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Thread: Dual boot install issue with partitioning.

  1. #1
    Join Date
    Feb 2012
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    Dual boot install issue with partitioning.

    I have recently purchased an Alienware M14X laptop, for gaming, and I am not entirely ready to switch it completely to ubuntu. Unfortunately, every time I attempt to dual install, I get an incompatibility issue between the OS partitions. I would like to be able to test everything to make sure it all works properly before finalizing the switch, however, I also want to avoid having to double the space taken on my HD. Does anybody know how to manage this?

  2. #2
    Join Date
    Nov 2009
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    Ubuntu 12.04 Precise Pangolin

    Re: Dual boot install issue with partitioning.

    You are trying to use the same partition as system partition for both OSs?

    Very rarely possible, if at all.

    For a quick try, you don't have to give ubuntu too much space. If you don't plan to start guarding large files (it's only a test run), you can give it as much as 10GB only. If you already have a swap partition it can use the same one.

    Laptops these days come with huge disks, you can't spare 10GB?
    Darko.
    -----------------------------------------------------------------------
    Ubuntu 12.04 LTS 64bit & Windows 7 Ultimate 64bit

  3. #3
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    Feb 2012
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    Re: Dual boot install issue with partitioning.

    What i am trying to accomplish hear is; a partition for each OS, and a separate partition for data. Such that all of my files are accessable to both OS's.

  4. #4
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    Re: Dual boot install issue with partitioning.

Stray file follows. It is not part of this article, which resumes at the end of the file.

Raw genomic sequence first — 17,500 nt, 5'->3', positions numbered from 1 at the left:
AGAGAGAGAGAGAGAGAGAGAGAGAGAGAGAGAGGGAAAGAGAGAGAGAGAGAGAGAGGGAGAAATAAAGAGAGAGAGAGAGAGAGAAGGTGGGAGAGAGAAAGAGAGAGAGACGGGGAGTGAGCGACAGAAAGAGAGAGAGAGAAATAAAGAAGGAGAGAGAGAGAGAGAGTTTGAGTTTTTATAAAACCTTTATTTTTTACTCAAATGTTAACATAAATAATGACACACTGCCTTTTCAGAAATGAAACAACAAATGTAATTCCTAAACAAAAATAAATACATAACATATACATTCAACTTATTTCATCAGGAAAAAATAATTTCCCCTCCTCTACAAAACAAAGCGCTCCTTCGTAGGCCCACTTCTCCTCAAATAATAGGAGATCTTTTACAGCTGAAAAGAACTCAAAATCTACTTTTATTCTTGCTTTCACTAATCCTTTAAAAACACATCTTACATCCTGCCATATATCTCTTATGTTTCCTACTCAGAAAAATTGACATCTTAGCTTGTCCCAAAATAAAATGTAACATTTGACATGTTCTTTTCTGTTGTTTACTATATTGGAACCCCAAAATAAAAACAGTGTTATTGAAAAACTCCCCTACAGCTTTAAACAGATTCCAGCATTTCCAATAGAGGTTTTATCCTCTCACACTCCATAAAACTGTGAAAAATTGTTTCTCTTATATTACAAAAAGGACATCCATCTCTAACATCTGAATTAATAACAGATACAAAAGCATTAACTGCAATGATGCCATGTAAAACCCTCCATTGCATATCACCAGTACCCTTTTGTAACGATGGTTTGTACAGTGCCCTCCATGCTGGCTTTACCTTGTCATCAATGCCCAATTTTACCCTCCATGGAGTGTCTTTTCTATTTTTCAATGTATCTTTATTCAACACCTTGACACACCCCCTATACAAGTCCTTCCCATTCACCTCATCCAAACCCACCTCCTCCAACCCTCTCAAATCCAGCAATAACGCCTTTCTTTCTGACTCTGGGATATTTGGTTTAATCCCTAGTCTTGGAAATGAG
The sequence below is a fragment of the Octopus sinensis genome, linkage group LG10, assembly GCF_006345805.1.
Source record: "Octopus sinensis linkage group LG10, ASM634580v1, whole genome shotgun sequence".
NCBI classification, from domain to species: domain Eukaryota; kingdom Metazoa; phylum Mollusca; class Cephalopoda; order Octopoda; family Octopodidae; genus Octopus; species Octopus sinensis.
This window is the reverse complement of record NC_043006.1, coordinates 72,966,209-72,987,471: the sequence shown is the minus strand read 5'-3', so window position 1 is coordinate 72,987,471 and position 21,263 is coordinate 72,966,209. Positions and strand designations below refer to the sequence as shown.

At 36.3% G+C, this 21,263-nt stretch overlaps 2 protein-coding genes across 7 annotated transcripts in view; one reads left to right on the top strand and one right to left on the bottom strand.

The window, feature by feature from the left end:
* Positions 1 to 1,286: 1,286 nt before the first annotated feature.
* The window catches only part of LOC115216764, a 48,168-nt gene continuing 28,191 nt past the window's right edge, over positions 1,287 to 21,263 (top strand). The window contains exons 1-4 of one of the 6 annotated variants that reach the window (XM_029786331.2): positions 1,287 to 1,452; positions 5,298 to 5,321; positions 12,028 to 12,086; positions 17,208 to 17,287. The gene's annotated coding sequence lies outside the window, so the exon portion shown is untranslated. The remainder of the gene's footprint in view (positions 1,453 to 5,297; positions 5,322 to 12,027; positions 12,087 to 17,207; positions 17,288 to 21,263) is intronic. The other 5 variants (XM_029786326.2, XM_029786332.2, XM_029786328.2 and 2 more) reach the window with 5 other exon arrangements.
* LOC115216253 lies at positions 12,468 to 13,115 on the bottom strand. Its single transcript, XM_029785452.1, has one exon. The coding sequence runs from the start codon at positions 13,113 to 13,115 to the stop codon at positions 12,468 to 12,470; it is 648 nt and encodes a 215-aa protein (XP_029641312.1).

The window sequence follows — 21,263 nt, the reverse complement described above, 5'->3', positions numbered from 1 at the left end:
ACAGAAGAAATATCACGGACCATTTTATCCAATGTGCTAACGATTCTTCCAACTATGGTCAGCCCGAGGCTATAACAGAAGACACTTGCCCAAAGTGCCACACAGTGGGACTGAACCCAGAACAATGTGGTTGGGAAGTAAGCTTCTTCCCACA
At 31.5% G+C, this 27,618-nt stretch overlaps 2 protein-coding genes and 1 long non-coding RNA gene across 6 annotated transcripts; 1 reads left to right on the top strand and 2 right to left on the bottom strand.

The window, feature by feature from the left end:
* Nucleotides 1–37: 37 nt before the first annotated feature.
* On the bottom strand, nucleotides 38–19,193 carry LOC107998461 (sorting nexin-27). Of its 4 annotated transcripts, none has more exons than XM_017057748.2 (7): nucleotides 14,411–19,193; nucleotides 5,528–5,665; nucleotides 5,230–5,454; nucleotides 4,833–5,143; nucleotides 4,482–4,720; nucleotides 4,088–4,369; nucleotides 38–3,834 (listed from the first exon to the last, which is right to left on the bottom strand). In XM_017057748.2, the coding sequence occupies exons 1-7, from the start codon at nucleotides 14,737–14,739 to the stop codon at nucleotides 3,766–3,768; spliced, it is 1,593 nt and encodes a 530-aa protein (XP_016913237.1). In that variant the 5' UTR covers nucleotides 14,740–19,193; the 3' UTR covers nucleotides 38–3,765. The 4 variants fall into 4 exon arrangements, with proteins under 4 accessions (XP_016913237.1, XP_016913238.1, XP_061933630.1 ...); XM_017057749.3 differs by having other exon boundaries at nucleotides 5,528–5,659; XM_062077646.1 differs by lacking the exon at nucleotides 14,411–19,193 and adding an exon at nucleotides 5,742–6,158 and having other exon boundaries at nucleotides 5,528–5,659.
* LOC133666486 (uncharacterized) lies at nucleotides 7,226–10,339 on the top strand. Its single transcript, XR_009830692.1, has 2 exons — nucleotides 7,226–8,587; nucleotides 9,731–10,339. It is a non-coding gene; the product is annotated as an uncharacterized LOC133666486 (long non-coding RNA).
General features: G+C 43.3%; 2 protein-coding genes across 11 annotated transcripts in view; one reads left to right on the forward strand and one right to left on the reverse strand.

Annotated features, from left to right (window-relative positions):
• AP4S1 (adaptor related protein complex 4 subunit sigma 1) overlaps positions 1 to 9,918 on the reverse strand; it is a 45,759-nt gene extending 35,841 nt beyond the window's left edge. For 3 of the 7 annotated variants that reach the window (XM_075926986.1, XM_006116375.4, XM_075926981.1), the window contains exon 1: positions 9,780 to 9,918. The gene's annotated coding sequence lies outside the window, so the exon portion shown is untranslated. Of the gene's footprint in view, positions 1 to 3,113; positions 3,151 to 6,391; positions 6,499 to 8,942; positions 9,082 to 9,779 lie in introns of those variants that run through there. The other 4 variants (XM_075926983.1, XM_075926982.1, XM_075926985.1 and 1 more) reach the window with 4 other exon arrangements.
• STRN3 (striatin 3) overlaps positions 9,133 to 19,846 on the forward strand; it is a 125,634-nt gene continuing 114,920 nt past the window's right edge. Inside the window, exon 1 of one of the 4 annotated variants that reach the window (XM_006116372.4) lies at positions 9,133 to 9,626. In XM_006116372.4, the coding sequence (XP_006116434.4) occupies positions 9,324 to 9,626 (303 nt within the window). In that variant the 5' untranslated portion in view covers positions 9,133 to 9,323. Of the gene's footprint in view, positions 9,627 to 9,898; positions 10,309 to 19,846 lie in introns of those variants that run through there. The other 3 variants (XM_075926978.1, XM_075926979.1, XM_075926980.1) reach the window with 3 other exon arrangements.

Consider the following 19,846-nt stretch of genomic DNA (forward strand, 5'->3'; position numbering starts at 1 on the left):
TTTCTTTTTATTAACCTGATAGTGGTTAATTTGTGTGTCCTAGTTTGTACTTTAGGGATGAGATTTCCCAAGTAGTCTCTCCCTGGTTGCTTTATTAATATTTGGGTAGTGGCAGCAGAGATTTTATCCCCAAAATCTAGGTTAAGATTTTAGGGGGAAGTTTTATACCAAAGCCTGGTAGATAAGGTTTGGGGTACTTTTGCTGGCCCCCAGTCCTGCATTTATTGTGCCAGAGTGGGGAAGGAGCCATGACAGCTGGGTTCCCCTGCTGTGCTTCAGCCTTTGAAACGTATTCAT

So what exactly is the problem?

    Sounds good, just make sure the data partition has a filesystem that both OSs can read/write.
    Darko.
    -----------------------------------------------------------------------
    Ubuntu 12.04 LTS 64bit & Windows 7 Ultimate 64bit

  5. #5
    Join Date
    Feb 2012
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    Re: Dual boot install issue with partitioning.

    I have tried this on another computer, and I can never seem to get crossover partition access to work properly. Could direct me to the location of a good tutorial to partitioning? I am not sure where the most credible can be found.

  6. #6
    Join Date
    May 2007
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    Re: Dual boot install issue with partitioning.

    If you're going to dual-boot, and you're currently running Win7 on your PC, then you need to do the following: Confirm that you don't already have the 4 Primary partition limit. To do this, open the Win7 Disk Management utility and count the number of "drives" (that's what Windows calls partitions). If you already have 4, then you're going to be faced with a LOT of work because you will have to remove one before you can create another for Ubuntu.

    Also, check the "drive" types and confirm they are NOT Dynamic Disks. Ubuntu can't be installed when Dynamic Disks are being used.

    If you decide to go ahead with dual-boot, then do the following:
    1) Use only the Win7 Disk Management utility to shrink your Win7 OS partition to make room for Ubuntu. Do NOT use the Ubuntu installer to do this. If you already have 4 partitions in Win7, do NOT allow the partitioner to create another partition. This will convert your partitions into Dynamic Disks -- effectively preventing the installation of Ubuntu and causing you further problems.
    2) Once you have Win7 shrunk, use the Win7 Backup feature to create and burn a Win7 Repair CD. This will come in handy later, should you need to repair your Win7 boot loader from the dual boot setup.
    Ubuntu 14.04, Mint 17; MS Win 8.1.
    Will not respond to PM requests for support -- use the forums.

  7. #7
    Join Date
    Jun 2009
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    Ubuntu 12.04 Precise Pangolin

    Re: Dual boot install issue with partitioning.

    Often users that have issues with dual boot, is because they hibernate in Windows and then write something into Windows from Ubuntu and of course hibernation then does not know about it and messes up system.

    Best to not hibernate with dual boot. Also best to always use a shared NTFS partition for read/write and set Windows system partition as read-only to avoid issues. Ubuntu does not hide vital Windows system files like Windows does and makes it too easy to corrupt system if one is not very careful. I used to always show all files when booted in Windows, and would occasionally click/drag a vital folder to a new place.
    For info on UEFI boot install & repair:
    http://ubuntuforums.org/showthread.php?t=2147295
    Please use Thread Tools above first post to close thread when/if answered completely.







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